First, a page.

A central problem with the Equality Act 2010 - the main anti-discrimination law in the UK - is that it is simply not properly enforced. This observation was made last week by Douglas Johnson of Sheffield Citizens Advice and Law Centre to a House of Lords committee examining the impact of the Act on people with disabilities. As he put it,
"The fundamental point is that the legislation itself is fine. We could do a lot with it, but [...] enforcement is critical."
Johnson, who is a specialist discrimination adviser and last year's social welfare Legal Aid Lawyer of the Year, was giving oral evidence on behalf of the Law Centres Network. To him, the Act was failing at the practical hurdle and this was damaging its effectiveness.
One reason identified by Johnson is indecision on the part of government and relevant authorities, for example in publishing codes of practice. He said
"There is a failure of leadership [...] among those organisations that really should be driving [standards and enforcement of the Equality Act]."
Another reason for the Equality Act being underused was the lack of accessible discrimination advice:
"There is practically no funding now for advice on discrimination law. People are all at sea with this [...] We are not necessarily talking about legal aid for big cases. It is about people getting basic information and advice on whether or not they have a case for discrimination."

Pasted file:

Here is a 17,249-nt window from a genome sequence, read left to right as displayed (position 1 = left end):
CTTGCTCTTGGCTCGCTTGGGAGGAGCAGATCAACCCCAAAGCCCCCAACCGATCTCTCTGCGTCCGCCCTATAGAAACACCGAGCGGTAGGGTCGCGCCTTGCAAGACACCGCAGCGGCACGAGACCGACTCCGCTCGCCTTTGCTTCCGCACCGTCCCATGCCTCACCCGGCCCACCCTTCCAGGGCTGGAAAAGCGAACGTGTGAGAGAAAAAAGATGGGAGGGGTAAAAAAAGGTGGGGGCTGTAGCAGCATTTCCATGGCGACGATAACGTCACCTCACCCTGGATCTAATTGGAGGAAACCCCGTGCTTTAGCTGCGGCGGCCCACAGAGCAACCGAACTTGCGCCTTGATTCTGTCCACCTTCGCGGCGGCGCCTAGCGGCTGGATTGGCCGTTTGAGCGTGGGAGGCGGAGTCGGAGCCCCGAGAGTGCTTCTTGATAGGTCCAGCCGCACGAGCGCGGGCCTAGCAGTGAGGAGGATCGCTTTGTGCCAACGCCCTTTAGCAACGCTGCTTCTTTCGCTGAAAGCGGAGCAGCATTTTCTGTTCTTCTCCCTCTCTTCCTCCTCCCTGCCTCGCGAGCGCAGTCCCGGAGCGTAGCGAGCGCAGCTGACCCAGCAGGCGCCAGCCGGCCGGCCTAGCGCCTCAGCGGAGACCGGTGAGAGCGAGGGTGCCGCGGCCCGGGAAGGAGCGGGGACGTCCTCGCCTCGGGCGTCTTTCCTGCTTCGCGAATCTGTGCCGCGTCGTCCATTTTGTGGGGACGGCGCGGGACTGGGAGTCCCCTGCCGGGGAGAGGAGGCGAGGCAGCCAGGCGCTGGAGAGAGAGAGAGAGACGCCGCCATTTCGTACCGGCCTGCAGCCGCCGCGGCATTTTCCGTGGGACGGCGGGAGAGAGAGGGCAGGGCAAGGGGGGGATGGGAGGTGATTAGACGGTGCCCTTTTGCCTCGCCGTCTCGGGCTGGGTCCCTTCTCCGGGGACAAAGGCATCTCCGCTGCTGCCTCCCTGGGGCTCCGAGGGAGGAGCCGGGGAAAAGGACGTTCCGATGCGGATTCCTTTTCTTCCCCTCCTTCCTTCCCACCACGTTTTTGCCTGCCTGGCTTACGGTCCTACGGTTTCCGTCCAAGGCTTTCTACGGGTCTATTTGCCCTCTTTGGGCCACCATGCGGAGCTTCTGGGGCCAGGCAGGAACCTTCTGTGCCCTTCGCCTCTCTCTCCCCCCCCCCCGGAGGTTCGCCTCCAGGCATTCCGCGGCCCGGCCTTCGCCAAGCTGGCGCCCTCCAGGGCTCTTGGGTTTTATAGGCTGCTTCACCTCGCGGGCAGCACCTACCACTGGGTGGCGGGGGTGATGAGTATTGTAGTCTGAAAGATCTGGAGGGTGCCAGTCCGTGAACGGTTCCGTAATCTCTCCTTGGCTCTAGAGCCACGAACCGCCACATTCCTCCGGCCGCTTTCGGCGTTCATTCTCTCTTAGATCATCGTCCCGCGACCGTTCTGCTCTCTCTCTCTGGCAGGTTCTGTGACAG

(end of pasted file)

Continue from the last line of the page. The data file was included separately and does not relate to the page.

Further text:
The lack of early legal advice meant that claimants could go ahead with a claim that had no merit; miss out on vital guidance on settling their case without going to court; or burden court resources by not presenting their arguments as required.
A third obstacle was the deterrent to both clients and lawyers in the financial risk associated with making discrimination claims. In fear of committing to pay higher tribunal fees, clients were not bringing claims that were otherwise with merit. To add to this, Johnson reflected:
“It is simply not cost-effective for most firms of solicitors to take that risk.”
The chilling effect on clients was leading employers to disregard complaints until a claim has been served, and to be more bullish in handling out-of-court settlements.
The committee will continue to hear expert evidence and is due to publish its report by the end of March 2016.
Several Law Centres have submitted their own evidence as well: